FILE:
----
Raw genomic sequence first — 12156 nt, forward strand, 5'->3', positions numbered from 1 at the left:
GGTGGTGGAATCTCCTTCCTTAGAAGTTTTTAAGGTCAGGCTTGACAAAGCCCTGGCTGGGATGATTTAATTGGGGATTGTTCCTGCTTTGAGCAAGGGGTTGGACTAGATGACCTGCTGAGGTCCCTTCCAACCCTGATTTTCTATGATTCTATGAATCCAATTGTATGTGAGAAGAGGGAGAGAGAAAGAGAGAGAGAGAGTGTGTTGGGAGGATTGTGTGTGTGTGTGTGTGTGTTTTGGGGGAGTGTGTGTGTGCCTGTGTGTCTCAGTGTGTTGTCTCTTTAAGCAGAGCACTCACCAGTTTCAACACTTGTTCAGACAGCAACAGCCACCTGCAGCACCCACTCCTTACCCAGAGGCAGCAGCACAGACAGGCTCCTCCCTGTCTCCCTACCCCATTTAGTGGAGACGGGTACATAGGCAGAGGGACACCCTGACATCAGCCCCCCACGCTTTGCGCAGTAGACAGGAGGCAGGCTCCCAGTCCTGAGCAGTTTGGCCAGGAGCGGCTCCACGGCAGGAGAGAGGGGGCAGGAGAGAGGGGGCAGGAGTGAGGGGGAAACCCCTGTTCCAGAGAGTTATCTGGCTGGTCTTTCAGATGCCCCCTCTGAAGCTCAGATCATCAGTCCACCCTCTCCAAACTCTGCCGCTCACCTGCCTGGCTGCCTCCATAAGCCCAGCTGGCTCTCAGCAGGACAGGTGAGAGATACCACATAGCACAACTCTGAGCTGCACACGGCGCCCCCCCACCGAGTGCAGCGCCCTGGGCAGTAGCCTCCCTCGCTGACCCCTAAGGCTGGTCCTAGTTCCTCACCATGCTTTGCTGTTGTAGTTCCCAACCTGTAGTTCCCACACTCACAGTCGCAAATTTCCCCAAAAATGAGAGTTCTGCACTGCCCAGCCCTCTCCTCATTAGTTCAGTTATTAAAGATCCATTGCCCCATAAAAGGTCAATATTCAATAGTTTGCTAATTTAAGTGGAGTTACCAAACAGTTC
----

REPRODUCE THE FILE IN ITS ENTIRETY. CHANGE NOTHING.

Raw genomic sequence first — 12156 nt, forward strand, 5'->3', positions numbered from 1 at the left:
GGTGGTGGAATCTCCTTCCTTAGAAGTTTTTAAGGTCAGGCTTGACAAAGCCCTGGCTGGGATGATTTAATTGGGGATTGTTCCTGCTTTGAGCAAGGGGTTGGACTAGATGACCTGCTGAGGTCCCTTCCAACCCTGATTTTCTATGATTCTATGAATCCAATTGTATGTGAGAAGAGGGAGAGAGAAAGAGAGAGAGAGAGTGTGTTGGGAGGATTGTGTGTGTGTGTGTGTGTGTTTTGGGGGAGTGTGTGTGTGCCTGTGTGTCTCAGTGTGTTGTCTCTTTAAGCAGAGCACTCACCAGTTTCAACACTTGTTCAGACAGCAACAGCCACCTGCAGCACCCACTCCTTACCCAGAGGCAGCAGCACAGACAGGCTCCTCCCTGTCTCCCTACCCCATTTAGTGGAGACGGGTACATAGGCAGAGGGACACCCTGACATCAGCCCCCCACGCTTTGCGCAGTAGACAGGAGGCAGGCTCCCAGTCCTGAGCAGTTTGGCCAGGAGCGGCTCCACGGCAGGAGAGAGGGGGCAGGAGAGAGGGGGCAGGAGTGAGGGGGAAACCCCTGTTCCAGAGAGTTATCTGGCTGGTCTTTCAGATGCCCCCTCTGAAGCTCAGATCATCAGTCCACCCTCTCCAAACTCTGCCGCTCACCTGCCTGGCTGCCTCCATAAGCCCAGCTGGCTCTCAGCAGGACAGGTGAGAGATACCACATAGCACAACTCTGAGCTGCACACGGCGCCCCCCCACCGAGTGCAGCGCCCTGGGCAGTAGCCTCCCTCGCTGACCCCTAAGGCTGGTCCTAGTTCCTCACCATGCTTTGCTGTTGTAGTTCCCAACCTGTAGTTCCCACACTCACAGTCGCAAATTTCCCCAAAAATGAGAGTTCTGCACTGCCCAGCCCTCTCCTCATTAGTTCAGTTATTAAAGATCCATTGCCCCATAAAAGGTCAATATTCAATAGTTTGCTAATTTAAGTGGAGTTACCAAACAGTTC